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BrechtDebruyne

What side skills are essential / noteable plusses for becoming a game physics programmer?

16 posts in this topic

I'm currently studying mathematics, eventually planning to do mathematical computer science, and planning to make my own game physics engine, as well as writing a game with it for my portfolio.

But I'd like to talk about side skills here.

How much should I know about graphics programming, and to what extent should I know DirectX/OpenGL?
What about networking?
What about other side-skills?

I would like to hear from people that actually have a job related to game physics, for the validity of the answers.

As on OT-question: Is there any site dedicated to game physics programming? I always find myself having a hard time finding help or existing solutions on the internet related to game physics (beyond the basics such as the 100+ articles on SAT) Edited by Xcrypt
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[quote name='Xcrypt' timestamp='1352979383' post='5001194']
job related to game physics
[/quote]
[s]Well, there aren't many jobs related to game physics to be honest. Game physics is continuously improving, but there aren't any major leaps , compared to e.g. rendering. There are some good, even some free, physics engine avaiable and creating a physics engine, a [i]stable [/i]physics engine ,is incredible hard. Therefore most, if not all, studios uses one of this engines.

Mathematics is getting more and more important in rendering (but this market is already ruled by existing professional engines too).[/s]

Okaay... sorry for getting Off Topic [img]http://public.gamedev.net//public/style_emoticons/default/blink.png[/img]

[quote name='Xcrypt' timestamp='1352979383' post='5001194']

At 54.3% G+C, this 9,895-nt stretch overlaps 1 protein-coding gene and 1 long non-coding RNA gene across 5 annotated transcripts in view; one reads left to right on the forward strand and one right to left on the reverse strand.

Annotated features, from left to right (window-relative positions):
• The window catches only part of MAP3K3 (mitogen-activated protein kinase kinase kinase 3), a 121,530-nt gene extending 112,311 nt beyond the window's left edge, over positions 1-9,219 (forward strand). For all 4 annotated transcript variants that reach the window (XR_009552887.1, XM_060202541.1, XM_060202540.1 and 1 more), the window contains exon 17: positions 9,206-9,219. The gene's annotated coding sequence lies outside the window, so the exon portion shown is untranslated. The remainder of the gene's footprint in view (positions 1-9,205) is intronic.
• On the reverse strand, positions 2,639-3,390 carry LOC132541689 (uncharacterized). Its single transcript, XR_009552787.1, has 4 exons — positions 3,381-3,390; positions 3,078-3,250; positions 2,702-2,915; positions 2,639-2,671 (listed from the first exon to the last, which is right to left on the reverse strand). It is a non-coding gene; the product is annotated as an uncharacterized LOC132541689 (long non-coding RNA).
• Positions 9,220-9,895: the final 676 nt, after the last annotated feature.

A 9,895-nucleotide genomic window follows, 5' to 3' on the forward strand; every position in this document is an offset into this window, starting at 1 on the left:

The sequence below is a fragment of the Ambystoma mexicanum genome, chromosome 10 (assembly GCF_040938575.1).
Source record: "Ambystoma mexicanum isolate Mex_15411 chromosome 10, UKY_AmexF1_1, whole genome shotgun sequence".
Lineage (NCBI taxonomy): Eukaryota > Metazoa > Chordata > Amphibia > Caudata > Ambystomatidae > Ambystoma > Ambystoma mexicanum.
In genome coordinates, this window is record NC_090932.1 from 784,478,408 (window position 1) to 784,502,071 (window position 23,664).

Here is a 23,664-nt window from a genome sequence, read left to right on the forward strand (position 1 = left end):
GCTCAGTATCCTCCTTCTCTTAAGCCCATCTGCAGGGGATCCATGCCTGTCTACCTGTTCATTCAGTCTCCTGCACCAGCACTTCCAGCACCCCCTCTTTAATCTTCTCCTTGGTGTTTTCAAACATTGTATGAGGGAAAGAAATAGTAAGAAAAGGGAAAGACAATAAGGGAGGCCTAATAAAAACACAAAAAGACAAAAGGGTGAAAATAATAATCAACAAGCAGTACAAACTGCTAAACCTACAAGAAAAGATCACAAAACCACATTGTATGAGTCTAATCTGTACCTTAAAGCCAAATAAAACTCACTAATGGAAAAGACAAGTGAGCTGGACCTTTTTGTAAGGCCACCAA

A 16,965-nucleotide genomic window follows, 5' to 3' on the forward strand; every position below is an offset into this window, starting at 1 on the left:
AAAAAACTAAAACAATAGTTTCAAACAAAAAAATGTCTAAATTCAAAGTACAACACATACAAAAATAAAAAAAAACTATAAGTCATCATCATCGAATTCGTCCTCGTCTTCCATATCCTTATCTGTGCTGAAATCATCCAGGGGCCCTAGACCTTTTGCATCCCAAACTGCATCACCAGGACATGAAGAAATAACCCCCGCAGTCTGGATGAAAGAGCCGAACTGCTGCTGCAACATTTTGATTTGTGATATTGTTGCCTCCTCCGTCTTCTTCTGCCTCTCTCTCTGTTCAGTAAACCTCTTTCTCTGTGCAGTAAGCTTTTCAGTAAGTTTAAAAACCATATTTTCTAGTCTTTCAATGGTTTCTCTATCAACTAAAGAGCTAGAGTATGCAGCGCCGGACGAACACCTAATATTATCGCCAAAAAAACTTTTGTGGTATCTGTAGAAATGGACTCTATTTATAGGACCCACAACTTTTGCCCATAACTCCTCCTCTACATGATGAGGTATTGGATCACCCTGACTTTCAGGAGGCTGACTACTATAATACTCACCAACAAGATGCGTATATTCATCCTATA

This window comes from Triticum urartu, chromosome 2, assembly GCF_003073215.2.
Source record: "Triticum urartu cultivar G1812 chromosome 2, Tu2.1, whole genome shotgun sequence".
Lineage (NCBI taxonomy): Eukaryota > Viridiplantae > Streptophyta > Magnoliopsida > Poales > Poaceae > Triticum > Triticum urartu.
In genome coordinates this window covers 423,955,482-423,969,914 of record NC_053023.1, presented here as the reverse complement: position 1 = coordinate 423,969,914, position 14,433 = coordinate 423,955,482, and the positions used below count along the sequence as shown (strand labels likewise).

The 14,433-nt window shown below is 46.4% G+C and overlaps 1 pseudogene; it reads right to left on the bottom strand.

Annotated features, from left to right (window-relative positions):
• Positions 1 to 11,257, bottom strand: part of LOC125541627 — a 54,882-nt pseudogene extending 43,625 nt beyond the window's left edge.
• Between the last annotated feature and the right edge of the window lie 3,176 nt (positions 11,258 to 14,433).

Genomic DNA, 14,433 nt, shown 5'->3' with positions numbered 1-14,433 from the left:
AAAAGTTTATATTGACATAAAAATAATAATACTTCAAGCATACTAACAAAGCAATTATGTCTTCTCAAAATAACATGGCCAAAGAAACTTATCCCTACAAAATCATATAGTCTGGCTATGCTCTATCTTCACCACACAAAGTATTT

What about other side-skills?
[/quote]
Well, [url="http://en.wikipedia.org/wiki/Social_skills"]soft skills[/url] are useful. Edited by Ashaman73
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[quote name='Ashaman73' timestamp='1352980443' post='5001197']
Okaay... sorry for getting Off Topic [img]http://public.gamedev.net//public/style_emoticons/default/blink.png[/img]

Well, [url="http://en.wikipedia.org/wiki/Social_skills"]soft skills[/url] are useful.
[/quote]

Haha. I'm sorry if you think I was being rude, but let's be honest here, everyone that did a little bit of research knows that making physics engines is hard, and it's also hard to find a job as game physics programmer. It's a danger to every similar thread to fall down to those discussions. To avoid these, I replied "please stay on topic" Edited by Xcrypt
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[quote name='Xcrypt' timestamp='1352979383' post='5001194']How much should I know about graphics programming, and to what extent should I know DirectX/OpenGL?
What about networking?
What about other side-skills?[/quote]I'm a graphics programmer, but have worked with physics programmers.
Knowing enough of a graphics API (of any kind) so that you're comfortable with drawing debug shapes ([i]e.g. visual versions of your physics capsules/boxes/spheres, or force lines, arrows, etc[/i]) would be handy. Also, knowing how to transfer object transform data ([i]e.g. a 4x4 matrix[/i]) from your physics engine over to the visual objects.
You'd almost always be doing this via a higher-level graphics engine, not D3D/GL directly, so learning those APIs specifically isn't a strict requirement.
Perhaps if you were doing something more advanced, like soft-body simulation, or CFD/Navier–Stokes equations, etc, then you'd want to have a much better grasp on graphics and visualisation techniques.

If you knew enough about networking to be able to have a conversation about how to handle the network-replication of physics-driven objects, and different networking strategies, like dependent lock-stepping, authoritative servers, etc, then that would be a plus.